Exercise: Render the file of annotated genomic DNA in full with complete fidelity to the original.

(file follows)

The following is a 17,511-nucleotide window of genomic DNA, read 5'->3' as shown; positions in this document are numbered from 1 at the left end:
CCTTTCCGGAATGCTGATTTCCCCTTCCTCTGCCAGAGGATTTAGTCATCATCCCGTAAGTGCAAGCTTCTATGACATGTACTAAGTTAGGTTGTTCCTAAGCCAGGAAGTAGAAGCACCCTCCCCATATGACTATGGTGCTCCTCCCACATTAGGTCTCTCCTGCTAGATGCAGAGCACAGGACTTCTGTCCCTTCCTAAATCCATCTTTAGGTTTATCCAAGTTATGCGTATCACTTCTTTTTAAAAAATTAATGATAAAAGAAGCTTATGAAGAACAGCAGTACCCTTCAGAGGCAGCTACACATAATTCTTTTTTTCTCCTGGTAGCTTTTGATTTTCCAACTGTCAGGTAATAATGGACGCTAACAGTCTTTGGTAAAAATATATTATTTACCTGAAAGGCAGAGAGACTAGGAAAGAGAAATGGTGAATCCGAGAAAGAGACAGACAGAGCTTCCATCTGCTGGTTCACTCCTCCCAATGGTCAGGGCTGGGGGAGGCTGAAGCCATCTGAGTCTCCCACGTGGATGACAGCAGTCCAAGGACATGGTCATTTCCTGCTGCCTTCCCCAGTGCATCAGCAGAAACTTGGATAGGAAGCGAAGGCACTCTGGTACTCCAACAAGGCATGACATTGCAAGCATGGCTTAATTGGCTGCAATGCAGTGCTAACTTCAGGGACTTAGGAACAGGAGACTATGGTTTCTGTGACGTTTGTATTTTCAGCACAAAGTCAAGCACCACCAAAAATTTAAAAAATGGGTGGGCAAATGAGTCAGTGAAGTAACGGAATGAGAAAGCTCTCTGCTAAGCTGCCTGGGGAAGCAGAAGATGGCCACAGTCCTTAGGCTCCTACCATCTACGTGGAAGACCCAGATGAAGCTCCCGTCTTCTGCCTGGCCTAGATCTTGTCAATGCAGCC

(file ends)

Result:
The following is a 17,511-nucleotide window of genomic DNA, read 5'->3' as shown; positions in this document are numbered from 1 at the left end:
CCTTTCCGGAATGCTGATTTCCCCTTCCTCTGCCAGAGGATTTAGTCATCATCCCGTAAGTGCAAGCTTCTATGACATGTACTAAGTTAGGTTGTTCCTAAGCCAGGAAGTAGAAGCACCCTCCCCATATGACTATGGTGCTCCTCCCACATTAGGTCTCTCCTGCTAGATGCAGAGCACAGGACTTCTGTCCCTTCCTAAATCCATCTTTAGGTTTATCCAAGTTATGCGTATCACTTCTTTTTAAAAAATTAATGATAAAAGAAGCTTATGAAGAACAGCAGTACCCTTCAGAGGCAGCTACACATAATTCTTTTTTTCTCCTGGTAGCTTTTGATTTTCCAACTGTCAGGTAATAATGGACGCTAACAGTCTTTGGTAAAAATATATTATTTACCTGAAAGGCAGAGAGACTAGGAAAGAGAAATGGTGAATCCGAGAAAGAGACAGACAGAGCTTCCATCTGCTGGTTCACTCCTCCCAATGGTCAGGGCTGGGGGAGGCTGAAGCCATCTGAGTCTCCCACGTGGATGACAGCAGTCCAAGGACATGGTCATTTCCTGCTGCCTTCCCCAGTGCATCAGCAGAAACTTGGATAGGAAGCGAAGGCACTCTGGTACTCCAACAAGGCATGACATTGCAAGCATGGCTTAATTGGCTGCAATGCAGTGCTAACTTCAGGGACTTAGGAACAGGAGACTATGGTTTCTGTGACGTTTGTATTTTCAGCACAAAGTCAAGCACCACCAAAAATTTAAAAAATGGGTGGGCAAATGAGTCAGTGAAGTAACGGAATGAGAAAGCTCTCTGCTAAGCTGCCTGGGGAAGCAGAAGATGGCCACAGTCCTTAGGCTCCTACCATCTACGTGGAAGACCCAGATGAAGCTCCCGTCTTCTGCCTGGCCTAGATCTTGTCAATGCAGCC